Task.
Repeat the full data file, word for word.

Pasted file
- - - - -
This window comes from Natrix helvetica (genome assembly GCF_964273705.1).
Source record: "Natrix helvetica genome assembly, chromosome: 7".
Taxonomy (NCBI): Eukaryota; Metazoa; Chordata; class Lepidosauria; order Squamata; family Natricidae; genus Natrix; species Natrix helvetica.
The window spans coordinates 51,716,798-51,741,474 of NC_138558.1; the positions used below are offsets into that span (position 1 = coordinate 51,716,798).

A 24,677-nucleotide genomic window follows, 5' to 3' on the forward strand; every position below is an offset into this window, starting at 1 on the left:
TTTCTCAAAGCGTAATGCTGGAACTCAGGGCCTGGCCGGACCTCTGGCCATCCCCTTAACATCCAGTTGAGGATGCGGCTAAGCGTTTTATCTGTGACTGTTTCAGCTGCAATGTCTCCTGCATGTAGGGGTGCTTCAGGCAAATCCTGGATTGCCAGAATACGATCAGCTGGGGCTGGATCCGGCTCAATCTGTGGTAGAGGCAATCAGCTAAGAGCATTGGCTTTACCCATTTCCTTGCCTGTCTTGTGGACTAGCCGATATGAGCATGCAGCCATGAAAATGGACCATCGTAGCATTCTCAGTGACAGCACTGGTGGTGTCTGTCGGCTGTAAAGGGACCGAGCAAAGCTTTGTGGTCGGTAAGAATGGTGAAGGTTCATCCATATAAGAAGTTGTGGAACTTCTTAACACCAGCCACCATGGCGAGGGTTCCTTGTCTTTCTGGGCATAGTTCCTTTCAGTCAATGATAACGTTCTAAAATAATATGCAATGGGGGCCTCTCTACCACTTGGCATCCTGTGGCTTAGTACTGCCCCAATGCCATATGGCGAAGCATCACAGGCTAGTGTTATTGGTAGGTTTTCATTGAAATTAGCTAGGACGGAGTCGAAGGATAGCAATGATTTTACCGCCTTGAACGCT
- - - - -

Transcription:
This window comes from Natrix helvetica (genome assembly GCF_964273705.1).
Source record: "Natrix helvetica genome assembly, chromosome: 7".
Taxonomy (NCBI): Eukaryota; Metazoa; Chordata; class Lepidosauria; order Squamata; family Natricidae; genus Natrix; species Natrix helvetica.
The window spans coordinates 51,716,798-51,741,474 of NC_138558.1; the positions used below are offsets into that span (position 1 = coordinate 51,716,798).

A 24,677-nucleotide genomic window follows, 5' to 3' on the forward strand; every position below is an offset into this window, starting at 1 on the left:
TTTCTCAAAGCGTAATGCTGGAACTCAGGGCCTGGCCGGACCTCTGGCCATCCCCTTAACATCCAGTTGAGGATGCGGCTAAGCGTTTTATCTGTGACTGTTTCAGCTGCAATGTCTCCTGCATGTAGGGGTGCTTCAGGCAAATCCTGGATTGCCAGAATACGATCAGCTGGGGCTGGATCCGGCTCAATCTGTGGTAGAGGCAATCAGCTAAGAGCATTGGCTTTACCCATTTCCTTGCCTGTCTTGTGGACTAGCCGATATGAGCATGCAGCCATGAAAATGGACCATCGTAGCATTCTCAGTGACAGCACTGGTGGTGTCTGTCGGCTGTAAAGGGACCGAGCAAAGCTTTGTGGTCGGTAAGAATGGTGAAGGTTCATCCATATAAGAAGTTGTGGAACTTCTTAACACCAGCCACCATGGCGAGGGTTCCTTGTCTTTCTGGGCATAGTTCCTTTCAGTCAATGATAACGTTCTAAAATAATATGCAATGGGGGCCTCTCTACCACTTGGCATCCTGTGGCTTAGTACTGCCCCAATGCCATATGGCGAAGCATCACAGGCTAGTGTTATTGGTAGGTTTTCATTGAAATTAGCTAGGACGGAGTCGAAGGATAGCAATGATTTTACCGCCTTGAACGCT